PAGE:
This time last year, Matilda Caitlin Foord injured her foot while playing for Sydney FC against the Newcastle Jets in the 2017-18 W-League semifinal.
She sat on the sidelines the following week watching her team lose the Grand Final to Melbourne City.
This weekend, Foord will be lining up to take on Perth Glory and this time, she is intending to play every minute.
Foord spoke to The Women’s Game about the ups and downs of the last 12 months, starting with her return to the W-League after playing abroad, and ending in what she hopes will be Sydney’s first Championship trophy in eight years.
In 2017, Foord became one of a handful of Australian footballers to play professionally in Japan. She signed for Vegalta Sendai Ladies on a one-year deal and played 17 games, scoring four goals.
When the Japan season ended, Foord returned to Sydney FC for the 2017-18 W-League season. She had a point to prove, both to herself and to her critics.
“I was in a not-so-good mind-frame coming back from Japan. I didn’t think I played my best football [there]; I was struggling to score goals,” she said.
“Coming into the W-League, I felt I was getting back to where I wanted to be and starting to feel good, but then my injury happened. It came at a very bad time because I was in the middle of a turning point.”
Foord’s lisfranc injury, a fracture or dislocation of the bones in the foot, happened in February. The following six months were a difficult and emotional period for the striker, having had the same injury in the opposite foot years earlier.
So stoked to finally have my plate and screws removed from my foot 🔧🔩 instantly feeling so much better 🐣 will have a few days to recover but looking forward to getting back into it & finishing off the final stages of my rehab! Not to much longer now til I’m back doing what I love 🙌🏽
“Having [had] that injury before on my other foot, it was really challenging to have those thoughts coming [back] into my mind: ‘Am I even going to be able to play again?’," she said.
“Now I have these two feet that feel like the one I already have, I was thinking ‘it’s pretty much going to be impossible for me'.”
However, Foord had an interesting way of coping with her own doubts and anxieties this time around.
“I would ask myself, ‘am I even going to be a good player anymore?’
“[But] I watched a lot of footage of myself playing just to remind myself ‘you can actually play football'.”
Her return to football came in August when she came on as a substitute for her NWSL club, Portland Thorns.
“I’d never really doubted my ability in playing before until I had these injuries, and having these really big players around me, I didn’t think I was good enough to be there when I obviously was,” Foord said.
“Within myself, I knew I wasn’t at the best [level], physically and also mentally. I think I was almost afraid of what they would think of me; that they wouldn’t think I was any good because at the time I felt and knew I wasn’t any good and I didn’t want them to see me as that player.
“So [I had] all these negative thoughts and then on top of that, my foot was not feeling great, so that was my building stage to getting back to where I am now.”
The environment in Portland was ultimately a great help for Foord’s recovery, from the backroom staff to the players to the fans.
“I got a lot of support from the fans, and obviously the coaching and medical staff that helped me on my return, they were all amazing.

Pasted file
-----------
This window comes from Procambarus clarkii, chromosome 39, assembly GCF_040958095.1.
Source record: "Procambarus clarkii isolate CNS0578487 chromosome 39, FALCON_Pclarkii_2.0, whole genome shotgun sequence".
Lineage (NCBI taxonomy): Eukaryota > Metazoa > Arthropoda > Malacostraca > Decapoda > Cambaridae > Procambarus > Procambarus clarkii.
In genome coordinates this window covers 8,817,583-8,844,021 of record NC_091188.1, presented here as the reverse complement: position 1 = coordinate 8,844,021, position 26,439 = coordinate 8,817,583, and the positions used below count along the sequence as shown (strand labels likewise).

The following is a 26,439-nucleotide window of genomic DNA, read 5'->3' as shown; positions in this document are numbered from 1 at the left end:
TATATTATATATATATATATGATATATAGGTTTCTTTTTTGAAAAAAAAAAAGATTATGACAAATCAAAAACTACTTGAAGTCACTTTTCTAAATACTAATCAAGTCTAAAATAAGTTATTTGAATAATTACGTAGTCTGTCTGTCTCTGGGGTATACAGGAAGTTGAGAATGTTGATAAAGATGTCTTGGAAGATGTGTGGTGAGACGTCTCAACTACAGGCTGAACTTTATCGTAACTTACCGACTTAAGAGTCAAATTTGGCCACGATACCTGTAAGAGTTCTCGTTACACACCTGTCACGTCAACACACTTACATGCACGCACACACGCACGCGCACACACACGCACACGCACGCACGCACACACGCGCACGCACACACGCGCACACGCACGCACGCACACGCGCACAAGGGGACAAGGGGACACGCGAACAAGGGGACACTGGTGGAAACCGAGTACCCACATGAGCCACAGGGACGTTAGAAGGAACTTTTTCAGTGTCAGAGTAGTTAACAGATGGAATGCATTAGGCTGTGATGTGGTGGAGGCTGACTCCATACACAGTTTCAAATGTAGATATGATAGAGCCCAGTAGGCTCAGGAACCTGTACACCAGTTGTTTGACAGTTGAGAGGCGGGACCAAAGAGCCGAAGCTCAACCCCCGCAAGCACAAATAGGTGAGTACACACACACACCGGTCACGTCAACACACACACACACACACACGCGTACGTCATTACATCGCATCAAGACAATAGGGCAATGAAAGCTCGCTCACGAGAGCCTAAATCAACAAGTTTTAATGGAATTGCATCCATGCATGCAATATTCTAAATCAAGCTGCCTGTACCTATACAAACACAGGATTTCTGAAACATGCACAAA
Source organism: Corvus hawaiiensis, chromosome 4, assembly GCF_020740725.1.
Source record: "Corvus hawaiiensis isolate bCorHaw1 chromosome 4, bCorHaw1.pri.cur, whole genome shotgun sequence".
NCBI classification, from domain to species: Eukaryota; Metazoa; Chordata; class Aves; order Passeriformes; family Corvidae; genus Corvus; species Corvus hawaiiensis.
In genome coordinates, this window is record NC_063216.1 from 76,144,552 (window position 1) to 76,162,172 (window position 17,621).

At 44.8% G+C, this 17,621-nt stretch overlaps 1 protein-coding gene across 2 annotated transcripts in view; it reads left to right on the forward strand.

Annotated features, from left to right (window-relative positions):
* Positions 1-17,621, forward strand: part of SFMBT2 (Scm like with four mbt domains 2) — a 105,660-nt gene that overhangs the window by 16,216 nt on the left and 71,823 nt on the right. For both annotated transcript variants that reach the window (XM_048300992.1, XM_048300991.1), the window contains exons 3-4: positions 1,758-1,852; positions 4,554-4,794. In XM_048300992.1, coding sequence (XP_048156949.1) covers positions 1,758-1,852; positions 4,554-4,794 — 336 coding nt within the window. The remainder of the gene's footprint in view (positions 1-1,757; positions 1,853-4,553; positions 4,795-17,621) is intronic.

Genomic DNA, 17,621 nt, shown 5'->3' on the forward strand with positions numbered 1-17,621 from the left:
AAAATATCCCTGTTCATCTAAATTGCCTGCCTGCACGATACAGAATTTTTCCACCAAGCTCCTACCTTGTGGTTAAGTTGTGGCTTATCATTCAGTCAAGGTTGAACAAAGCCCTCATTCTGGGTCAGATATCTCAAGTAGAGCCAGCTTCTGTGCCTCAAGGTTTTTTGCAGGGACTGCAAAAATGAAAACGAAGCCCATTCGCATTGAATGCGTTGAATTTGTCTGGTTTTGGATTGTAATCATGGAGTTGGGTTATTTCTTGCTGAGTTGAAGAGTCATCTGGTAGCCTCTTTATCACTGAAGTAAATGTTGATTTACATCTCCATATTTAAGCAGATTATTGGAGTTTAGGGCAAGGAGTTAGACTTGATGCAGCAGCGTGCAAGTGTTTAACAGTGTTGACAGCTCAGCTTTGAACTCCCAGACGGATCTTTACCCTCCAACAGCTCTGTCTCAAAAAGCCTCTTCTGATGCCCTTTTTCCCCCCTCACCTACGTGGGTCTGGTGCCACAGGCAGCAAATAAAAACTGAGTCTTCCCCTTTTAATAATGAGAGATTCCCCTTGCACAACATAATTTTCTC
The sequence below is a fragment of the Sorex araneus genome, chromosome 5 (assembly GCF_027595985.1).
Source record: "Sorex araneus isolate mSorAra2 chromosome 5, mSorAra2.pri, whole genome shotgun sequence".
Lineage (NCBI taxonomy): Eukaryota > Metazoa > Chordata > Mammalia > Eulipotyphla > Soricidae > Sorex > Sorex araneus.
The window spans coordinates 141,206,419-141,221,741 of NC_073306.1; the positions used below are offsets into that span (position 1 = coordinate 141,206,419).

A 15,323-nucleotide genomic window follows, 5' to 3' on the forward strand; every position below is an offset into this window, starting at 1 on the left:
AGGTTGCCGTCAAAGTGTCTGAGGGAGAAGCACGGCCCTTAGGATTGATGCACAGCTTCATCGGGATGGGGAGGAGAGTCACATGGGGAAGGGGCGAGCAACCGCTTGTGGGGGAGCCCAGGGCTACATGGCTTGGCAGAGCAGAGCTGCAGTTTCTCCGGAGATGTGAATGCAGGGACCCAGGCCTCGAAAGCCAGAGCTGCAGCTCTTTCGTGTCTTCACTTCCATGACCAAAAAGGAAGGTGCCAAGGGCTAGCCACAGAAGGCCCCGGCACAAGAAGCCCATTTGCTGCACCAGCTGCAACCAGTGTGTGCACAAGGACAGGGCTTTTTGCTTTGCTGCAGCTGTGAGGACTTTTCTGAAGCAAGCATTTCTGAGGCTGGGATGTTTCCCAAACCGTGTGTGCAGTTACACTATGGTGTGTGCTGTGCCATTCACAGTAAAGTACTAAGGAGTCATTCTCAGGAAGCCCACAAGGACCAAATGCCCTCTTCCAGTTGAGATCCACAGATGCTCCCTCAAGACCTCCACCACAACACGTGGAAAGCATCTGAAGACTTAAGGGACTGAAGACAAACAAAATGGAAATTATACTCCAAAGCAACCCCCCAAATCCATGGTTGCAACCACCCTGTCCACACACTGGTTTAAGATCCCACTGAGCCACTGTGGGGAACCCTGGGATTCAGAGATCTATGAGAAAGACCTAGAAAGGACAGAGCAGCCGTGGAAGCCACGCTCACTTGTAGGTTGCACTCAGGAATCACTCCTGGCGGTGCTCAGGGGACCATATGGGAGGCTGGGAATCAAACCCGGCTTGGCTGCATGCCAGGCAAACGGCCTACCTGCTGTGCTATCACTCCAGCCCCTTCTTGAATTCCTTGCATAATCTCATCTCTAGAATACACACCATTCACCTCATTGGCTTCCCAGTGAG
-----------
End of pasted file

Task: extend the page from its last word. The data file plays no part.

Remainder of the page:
“Everyone was amazing, even the players. Nobody probably thought [these negative things] about me, it was just me in my own head. Everything couldn’t have been better. It was just me at that time. Even the people around me, they wouldn’t have known that was going on [in my own head].”
I asked Foord if she had sought the help of a sports psychologist during this period, either with Portland, Sydney FC, or the Matildas.
“We have one through the Matildas, but I didn’t really open up about it,” she said.
“I didn’t see it as too much of a problem until I look back at it now. Off the back of the NWSL, [the Matildas] had the trip to Europe where we played France and England, and that was the time I used to open up to [Alen] Stajcic and our sports psychologist [Kate Wensley]. Since then, she has helped me a lot and we worked closely together on that trip.
“[Kate] checks in randomly throughout the season now as well. But now I’m like ‘now I’m fine, you don’t need to be calling anymore!’ That comes with playing again and getting confidence and finding the player I know I can be.”
That player has taken a long time to emerge, but Foord feels she is finally starting to get there.
“I started to see glimpses of good play in myself over [in Portland], but it wasn’t until I got back [to Australia] and used it as a fresh start, everything else is behind me, it’s a new season, [that I started improving],” she said.
“I did everything in my power to make myself better.
“I was lacking ability in front of goal, so I started doing extra sessions away from the team, some shooting sessions, which has really helped me. All I needed was the [repetitions], to be hitting the ball one after the other to feel what it was like to hit the ball [well], to take shots and feel confident taking shots.
“[With] Portland, when I should have been taking shots, I was passing it because I was too afraid to make a mistake. So it was getting that ruthlessness back into my play. That obviously came after each game [with Sydney FC].
“I got off to a really good start [scoring a brace], so I was just building off that each game. I honestly just started enjoying playing the game again and stopped [over-]thinking it.”
Now the W-League’s second-highest goal scorer and leading the Sky Blues into their third Grand Final in four seasons, it’s safe to say that Foord has well and truly got her spark back.
Sydney host Glory on Saturday at Jubilee Stadium at 4:30pm. The game can be watched live on SBS, Fox Sports, Kayo, or the My Football app.